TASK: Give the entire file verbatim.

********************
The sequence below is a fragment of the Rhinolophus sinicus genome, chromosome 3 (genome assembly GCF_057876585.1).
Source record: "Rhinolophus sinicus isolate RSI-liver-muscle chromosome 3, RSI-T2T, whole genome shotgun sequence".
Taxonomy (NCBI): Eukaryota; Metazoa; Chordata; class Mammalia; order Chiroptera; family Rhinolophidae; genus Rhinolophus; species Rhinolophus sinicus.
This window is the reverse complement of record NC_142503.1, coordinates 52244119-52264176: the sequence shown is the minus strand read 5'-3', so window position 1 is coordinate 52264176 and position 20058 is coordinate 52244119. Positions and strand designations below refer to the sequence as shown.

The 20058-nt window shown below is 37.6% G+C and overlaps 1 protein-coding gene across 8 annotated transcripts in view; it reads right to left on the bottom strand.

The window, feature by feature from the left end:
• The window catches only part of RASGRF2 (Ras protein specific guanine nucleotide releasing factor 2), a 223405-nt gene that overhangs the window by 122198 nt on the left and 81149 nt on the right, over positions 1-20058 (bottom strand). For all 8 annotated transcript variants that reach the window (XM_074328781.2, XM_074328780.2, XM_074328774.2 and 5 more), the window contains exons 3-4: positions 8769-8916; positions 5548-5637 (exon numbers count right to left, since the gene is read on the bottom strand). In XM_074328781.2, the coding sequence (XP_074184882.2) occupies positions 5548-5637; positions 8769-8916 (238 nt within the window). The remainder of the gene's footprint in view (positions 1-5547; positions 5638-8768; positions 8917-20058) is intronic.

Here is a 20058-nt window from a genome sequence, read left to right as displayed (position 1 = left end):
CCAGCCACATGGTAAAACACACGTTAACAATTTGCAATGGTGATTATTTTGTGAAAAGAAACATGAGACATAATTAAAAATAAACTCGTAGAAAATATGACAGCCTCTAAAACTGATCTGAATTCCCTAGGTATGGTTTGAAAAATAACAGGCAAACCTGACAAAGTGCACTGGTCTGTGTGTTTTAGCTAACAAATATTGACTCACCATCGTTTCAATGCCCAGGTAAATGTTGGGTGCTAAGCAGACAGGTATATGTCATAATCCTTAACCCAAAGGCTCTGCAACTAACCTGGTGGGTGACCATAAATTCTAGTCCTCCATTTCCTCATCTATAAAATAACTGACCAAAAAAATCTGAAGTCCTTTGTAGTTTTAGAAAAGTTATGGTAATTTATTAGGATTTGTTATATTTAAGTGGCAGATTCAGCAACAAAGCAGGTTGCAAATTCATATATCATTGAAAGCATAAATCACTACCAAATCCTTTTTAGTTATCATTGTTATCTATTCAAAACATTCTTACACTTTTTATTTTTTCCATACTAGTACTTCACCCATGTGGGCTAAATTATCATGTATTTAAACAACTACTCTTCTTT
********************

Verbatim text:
The sequence below is a fragment of the Rhinolophus sinicus genome, chromosome 3 (genome assembly GCF_057876585.1).
Source record: "Rhinolophus sinicus isolate RSI-liver-muscle chromosome 3, RSI-T2T, whole genome shotgun sequence".
Taxonomy (NCBI): Eukaryota; Metazoa; Chordata; class Mammalia; order Chiroptera; family Rhinolophidae; genus Rhinolophus; species Rhinolophus sinicus.
This window is the reverse complement of record NC_142503.1, coordinates 52244119-52264176: the sequence shown is the minus strand read 5'-3', so window position 1 is coordinate 52264176 and position 20058 is coordinate 52244119. Positions and strand designations below refer to the sequence as shown.

The 20058-nt window shown below is 37.6% G+C and overlaps 1 protein-coding gene across 8 annotated transcripts in view; it reads right to left on the bottom strand.

The window, feature by feature from the left end:
• The window catches only part of RASGRF2 (Ras protein specific guanine nucleotide releasing factor 2), a 223405-nt gene that overhangs the window by 122198 nt on the left and 81149 nt on the right, over positions 1-20058 (bottom strand). For all 8 annotated transcript variants that reach the window (XM_074328781.2, XM_074328780.2, XM_074328774.2 and 5 more), the window contains exons 3-4: positions 8769-8916; positions 5548-5637 (exon numbers count right to left, since the gene is read on the bottom strand). In XM_074328781.2, the coding sequence (XP_074184882.2) occupies positions 5548-5637; positions 8769-8916 (238 nt within the window). The remainder of the gene's footprint in view (positions 1-5547; positions 5638-8768; positions 8917-20058) is intronic.

Here is a 20058-nt window from a genome sequence, read left to right as displayed (position 1 = left end):
CCAGCCACATGGTAAAACACACGTTAACAATTTGCAATGGTGATTATTTTGTGAAAAGAAACATGAGACATAATTAAAAATAAACTCGTAGAAAATATGACAGCCTCTAAAACTGATCTGAATTCCCTAGGTATGGTTTGAAAAATAACAGGCAAACCTGACAAAGTGCACTGGTCTGTGTGTTTTAGCTAACAAATATTGACTCACCATCGTTTCAATGCCCAGGTAAATGTTGGGTGCTAAGCAGACAGGTATATGTCATAATCCTTAACCCAAAGGCTCTGCAACTAACCTGGTGGGTGACCATAAATTCTAGTCCTCCATTTCCTCATCTATAAAATAACTGACCAAAAAAATCTGAAGTCCTTTGTAGTTTTAGAAAAGTTATGGTAATTTATTAGGATTTGTTATATTTAAGTGGCAGATTCAGCAACAAAGCAGGTTGCAAATTCATATATCATTGAAAGCATAAATCACTACCAAATCCTTTTTAGTTATCATTGTTATCTATTCAAAACATTCTTACACTTTTTATTTTTTCCATACTAGTACTTCACCCATGTGGGCTAAATTATCATGTATTTAAACAACTACTCTTCTTT